One Day in…Galway

Whenever I see an Ireland itinerary that skips over Galway, I tut to myself — and then try to convince the friend/acquaintance/random stranger at the coffee shop whose computer I’ve been glancing at to reconsider. It may not have the popularity of Dublin or the kissed-by-millions stones of Cork, but if you’re planning on traveling through Ireland, Galway is definitely worth a stop — if even for a day.

That said, I’ll admit there’s not that much to do in Galway (as a tourist). In my experience, it’s actually a great base for taking day trips outside the city — to Connemara, the Cliffs of Moher, the Aran Islands, etc.

But when you’re short on time, it can actually be the perfect situation.

The day after the wedding in Ballinasloe, Mike and I had an afternoon to kill, and hell if I was going to spend it in the hotel bar. Thanks to Ireland’s pretty fantastic public transportation system, we managed to catch a morning bus to Galway, walk around the city for a while, then hop back on Bus Eireann and return to Ballinasloe in time for the evening’s festivities.

Of course, it helped that I’d been before, so we weren’t wasting time being lost. But still, we spent less than a day there, and that was enough for Mike to agree: Galway is definitely worth a visit.

One Day in Galway

The 14 Tribes of Galway

Walk Through the Latin Quarter

Start from Eyre Square, which is in the center of the city (and directly across from the train and bus station, dead handy), and is adjacent to Shop Street. This turns into High, then Quay Street, which is mostly irrelevant because it’s just one long stretch that leads down to the Harbor. The shops become increasingly more colorful and buskers of all talents and ages perform as you pass. Admire some street art, wander into local artists’ shops, and soon it should become obvious why everyone uses the same adjective to describe Galway: bohemian.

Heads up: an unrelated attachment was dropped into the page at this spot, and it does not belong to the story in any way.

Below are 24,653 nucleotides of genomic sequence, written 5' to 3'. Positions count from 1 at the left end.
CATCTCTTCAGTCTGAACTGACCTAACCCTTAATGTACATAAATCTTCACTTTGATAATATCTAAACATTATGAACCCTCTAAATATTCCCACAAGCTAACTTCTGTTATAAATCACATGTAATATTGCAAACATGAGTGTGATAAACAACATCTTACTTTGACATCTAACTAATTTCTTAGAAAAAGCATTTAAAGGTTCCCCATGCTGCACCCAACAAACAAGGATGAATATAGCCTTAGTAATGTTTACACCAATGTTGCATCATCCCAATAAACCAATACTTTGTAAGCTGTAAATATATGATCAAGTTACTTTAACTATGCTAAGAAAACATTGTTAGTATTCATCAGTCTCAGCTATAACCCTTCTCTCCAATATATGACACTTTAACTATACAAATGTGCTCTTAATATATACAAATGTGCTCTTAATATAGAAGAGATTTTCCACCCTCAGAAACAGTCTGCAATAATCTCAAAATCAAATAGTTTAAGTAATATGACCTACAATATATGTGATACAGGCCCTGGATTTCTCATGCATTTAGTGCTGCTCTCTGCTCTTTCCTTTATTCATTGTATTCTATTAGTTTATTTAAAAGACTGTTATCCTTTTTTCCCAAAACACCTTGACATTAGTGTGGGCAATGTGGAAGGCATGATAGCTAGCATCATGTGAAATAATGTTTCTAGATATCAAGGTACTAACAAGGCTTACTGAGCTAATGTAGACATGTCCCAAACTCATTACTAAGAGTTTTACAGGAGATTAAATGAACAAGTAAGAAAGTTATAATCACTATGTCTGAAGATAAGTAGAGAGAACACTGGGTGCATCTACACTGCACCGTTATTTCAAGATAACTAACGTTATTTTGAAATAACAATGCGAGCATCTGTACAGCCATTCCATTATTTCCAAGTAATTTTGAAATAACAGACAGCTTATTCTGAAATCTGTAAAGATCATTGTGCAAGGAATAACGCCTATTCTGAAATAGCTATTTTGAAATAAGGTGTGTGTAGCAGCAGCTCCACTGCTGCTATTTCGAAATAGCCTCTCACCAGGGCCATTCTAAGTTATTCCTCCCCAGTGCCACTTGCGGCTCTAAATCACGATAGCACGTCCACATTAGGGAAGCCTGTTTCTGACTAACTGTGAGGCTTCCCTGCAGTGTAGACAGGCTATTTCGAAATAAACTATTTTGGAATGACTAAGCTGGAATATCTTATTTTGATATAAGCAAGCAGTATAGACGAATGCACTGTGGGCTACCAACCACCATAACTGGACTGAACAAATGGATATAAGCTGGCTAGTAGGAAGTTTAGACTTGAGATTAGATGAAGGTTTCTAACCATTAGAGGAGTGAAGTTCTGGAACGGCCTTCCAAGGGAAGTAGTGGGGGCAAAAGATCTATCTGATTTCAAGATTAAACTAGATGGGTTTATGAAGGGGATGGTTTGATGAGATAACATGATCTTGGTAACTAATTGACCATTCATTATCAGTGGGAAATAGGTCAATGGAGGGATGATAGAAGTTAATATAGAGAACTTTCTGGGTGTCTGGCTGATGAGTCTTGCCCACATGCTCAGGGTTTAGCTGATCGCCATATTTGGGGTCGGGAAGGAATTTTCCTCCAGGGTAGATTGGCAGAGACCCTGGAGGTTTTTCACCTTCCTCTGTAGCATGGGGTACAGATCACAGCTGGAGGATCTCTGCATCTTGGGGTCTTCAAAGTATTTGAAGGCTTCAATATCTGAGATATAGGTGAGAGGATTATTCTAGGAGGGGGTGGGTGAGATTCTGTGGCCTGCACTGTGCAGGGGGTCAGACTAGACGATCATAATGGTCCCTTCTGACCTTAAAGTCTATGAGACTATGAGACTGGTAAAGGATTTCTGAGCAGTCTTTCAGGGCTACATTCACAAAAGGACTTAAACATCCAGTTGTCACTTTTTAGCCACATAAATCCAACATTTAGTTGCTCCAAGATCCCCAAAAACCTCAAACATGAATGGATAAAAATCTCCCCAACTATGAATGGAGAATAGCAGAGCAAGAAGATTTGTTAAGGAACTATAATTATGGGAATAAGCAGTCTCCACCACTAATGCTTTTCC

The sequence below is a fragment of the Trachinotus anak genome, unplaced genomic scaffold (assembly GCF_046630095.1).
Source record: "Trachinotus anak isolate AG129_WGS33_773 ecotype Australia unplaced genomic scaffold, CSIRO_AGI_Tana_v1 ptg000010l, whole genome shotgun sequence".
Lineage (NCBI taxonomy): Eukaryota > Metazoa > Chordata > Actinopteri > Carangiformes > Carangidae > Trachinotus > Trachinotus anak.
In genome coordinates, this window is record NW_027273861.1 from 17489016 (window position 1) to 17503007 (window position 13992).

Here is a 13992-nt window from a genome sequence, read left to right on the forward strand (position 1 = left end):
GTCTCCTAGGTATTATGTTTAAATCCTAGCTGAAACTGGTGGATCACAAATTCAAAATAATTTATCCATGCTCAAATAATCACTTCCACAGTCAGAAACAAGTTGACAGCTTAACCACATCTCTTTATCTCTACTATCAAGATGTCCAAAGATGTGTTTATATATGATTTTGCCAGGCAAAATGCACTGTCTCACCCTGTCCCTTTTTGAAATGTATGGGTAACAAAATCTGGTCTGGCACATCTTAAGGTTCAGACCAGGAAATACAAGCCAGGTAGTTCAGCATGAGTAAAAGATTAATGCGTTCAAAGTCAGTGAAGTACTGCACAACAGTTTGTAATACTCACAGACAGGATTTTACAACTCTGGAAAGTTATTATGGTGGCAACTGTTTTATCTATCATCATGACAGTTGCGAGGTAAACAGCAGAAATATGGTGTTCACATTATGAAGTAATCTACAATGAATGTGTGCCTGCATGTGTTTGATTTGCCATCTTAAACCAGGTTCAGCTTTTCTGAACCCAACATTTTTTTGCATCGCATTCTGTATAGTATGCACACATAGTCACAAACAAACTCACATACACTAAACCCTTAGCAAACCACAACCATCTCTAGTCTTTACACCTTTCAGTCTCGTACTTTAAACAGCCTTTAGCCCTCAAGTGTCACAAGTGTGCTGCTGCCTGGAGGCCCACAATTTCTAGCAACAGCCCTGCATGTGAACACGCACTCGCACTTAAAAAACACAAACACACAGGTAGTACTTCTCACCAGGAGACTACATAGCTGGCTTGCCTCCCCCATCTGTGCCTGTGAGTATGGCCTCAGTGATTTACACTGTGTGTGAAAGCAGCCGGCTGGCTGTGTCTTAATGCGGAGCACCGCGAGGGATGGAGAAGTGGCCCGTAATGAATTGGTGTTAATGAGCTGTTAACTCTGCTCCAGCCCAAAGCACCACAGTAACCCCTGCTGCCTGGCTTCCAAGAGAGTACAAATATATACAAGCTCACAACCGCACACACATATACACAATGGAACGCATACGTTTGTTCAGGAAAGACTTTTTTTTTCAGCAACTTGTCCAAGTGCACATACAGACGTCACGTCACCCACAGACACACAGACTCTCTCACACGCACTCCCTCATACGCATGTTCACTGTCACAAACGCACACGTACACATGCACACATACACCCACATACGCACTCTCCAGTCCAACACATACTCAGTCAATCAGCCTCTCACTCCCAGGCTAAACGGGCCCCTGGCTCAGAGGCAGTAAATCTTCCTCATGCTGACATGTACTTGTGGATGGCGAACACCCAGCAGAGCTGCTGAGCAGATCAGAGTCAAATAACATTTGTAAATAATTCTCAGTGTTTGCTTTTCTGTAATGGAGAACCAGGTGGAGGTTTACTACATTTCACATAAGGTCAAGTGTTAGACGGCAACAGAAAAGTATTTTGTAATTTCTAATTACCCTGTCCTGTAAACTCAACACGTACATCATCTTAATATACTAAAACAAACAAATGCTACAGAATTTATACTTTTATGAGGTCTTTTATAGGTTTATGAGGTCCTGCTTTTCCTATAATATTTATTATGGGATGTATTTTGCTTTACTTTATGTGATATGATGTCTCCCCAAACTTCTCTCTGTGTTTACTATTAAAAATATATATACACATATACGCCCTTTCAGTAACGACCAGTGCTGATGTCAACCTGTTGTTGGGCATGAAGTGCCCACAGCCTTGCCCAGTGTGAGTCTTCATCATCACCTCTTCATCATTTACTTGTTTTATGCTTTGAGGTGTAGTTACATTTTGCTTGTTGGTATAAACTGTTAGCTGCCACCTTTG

The Spanish Arch and the Claddagh

At the end of Quay Street you’ll come to the Spanish Arch, which was part of an old city wall in the 1500s. It honestly isn’t that impressive to look at, unless you’re a history buff (in which case, you’d also be interested in the small statue in front of the Arch that commemorates Columbus’ visit to Galway in 1477). Walk through the Arch and you’ll continue into the old fishing village: the Claddagh. Or walk away from the Arch, over the bridge, and view the Claddagh from its more often recognized vantage point across the Harbor. There’s usually quite a few swans swimming about as well, even when the water’s frozen over in winter.

The famous Irish ring symbolizing friendship (hands), love (heart), and loyalty (crown) is to have originated in this village, and Thomas Dillon are supposedly the oldest makers of the Claddagh ring. A pop into their shop can actually be educational, as they have a free Claddagh Museum in the back; a tiny space filled with photos, memorabilia, and the “world’s smallest claddagh ring,” just barely visible under a magnifying glass.

Just Keep Walking

Walk along the riverbank away from the Harbor, and appreciate how the River Corrib flows and roars — it’s impressively strong for a river of only six kilometers. This is not a river I like to stand over sober in the daytime, let alone after a few beers at night.